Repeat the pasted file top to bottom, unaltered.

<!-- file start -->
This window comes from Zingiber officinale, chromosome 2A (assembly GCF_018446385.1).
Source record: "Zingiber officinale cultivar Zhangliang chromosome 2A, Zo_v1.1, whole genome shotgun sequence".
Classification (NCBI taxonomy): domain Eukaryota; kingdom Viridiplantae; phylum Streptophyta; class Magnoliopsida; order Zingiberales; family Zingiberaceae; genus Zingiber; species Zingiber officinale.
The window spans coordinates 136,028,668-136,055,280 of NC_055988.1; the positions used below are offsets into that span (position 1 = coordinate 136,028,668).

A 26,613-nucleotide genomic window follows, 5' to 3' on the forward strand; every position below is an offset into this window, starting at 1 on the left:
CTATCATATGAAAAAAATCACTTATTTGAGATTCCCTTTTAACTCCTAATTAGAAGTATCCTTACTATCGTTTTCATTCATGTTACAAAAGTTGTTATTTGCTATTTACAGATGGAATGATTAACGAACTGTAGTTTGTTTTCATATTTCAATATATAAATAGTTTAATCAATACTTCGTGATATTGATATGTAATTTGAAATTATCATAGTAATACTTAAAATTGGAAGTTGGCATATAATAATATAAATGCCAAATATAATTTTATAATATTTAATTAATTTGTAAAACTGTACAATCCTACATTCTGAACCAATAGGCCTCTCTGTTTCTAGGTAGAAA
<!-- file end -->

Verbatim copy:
This window comes from Zingiber officinale, chromosome 2A (assembly GCF_018446385.1).
Source record: "Zingiber officinale cultivar Zhangliang chromosome 2A, Zo_v1.1, whole genome shotgun sequence".
Classification (NCBI taxonomy): domain Eukaryota; kingdom Viridiplantae; phylum Streptophyta; class Magnoliopsida; order Zingiberales; family Zingiberaceae; genus Zingiber; species Zingiber officinale.
The window spans coordinates 136,028,668-136,055,280 of NC_055988.1; the positions used below are offsets into that span (position 1 = coordinate 136,028,668).

A 26,613-nucleotide genomic window follows, 5' to 3' on the forward strand; every position below is an offset into this window, starting at 1 on the left:
CTATCATATGAAAAAAATCACTTATTTGAGATTCCCTTTTAACTCCTAATTAGAAGTATCCTTACTATCGTTTTCATTCATGTTACAAAAGTTGTTATTTGCTATTTACAGATGGAATGATTAACGAACTGTAGTTTGTTTTCATATTTCAATATATAAATAGTTTAATCAATACTTCGTGATATTGATATGTAATTTGAAATTATCATAGTAATACTTAAAATTGGAAGTTGGCATATAATAATATAAATGCCAAATATAATTTTATAATATTTAATTAATTTGTAAAACTGTACAATCCTACATTCTGAACCAATAGGCCTCTCTGTTTCTAGGTAGAAA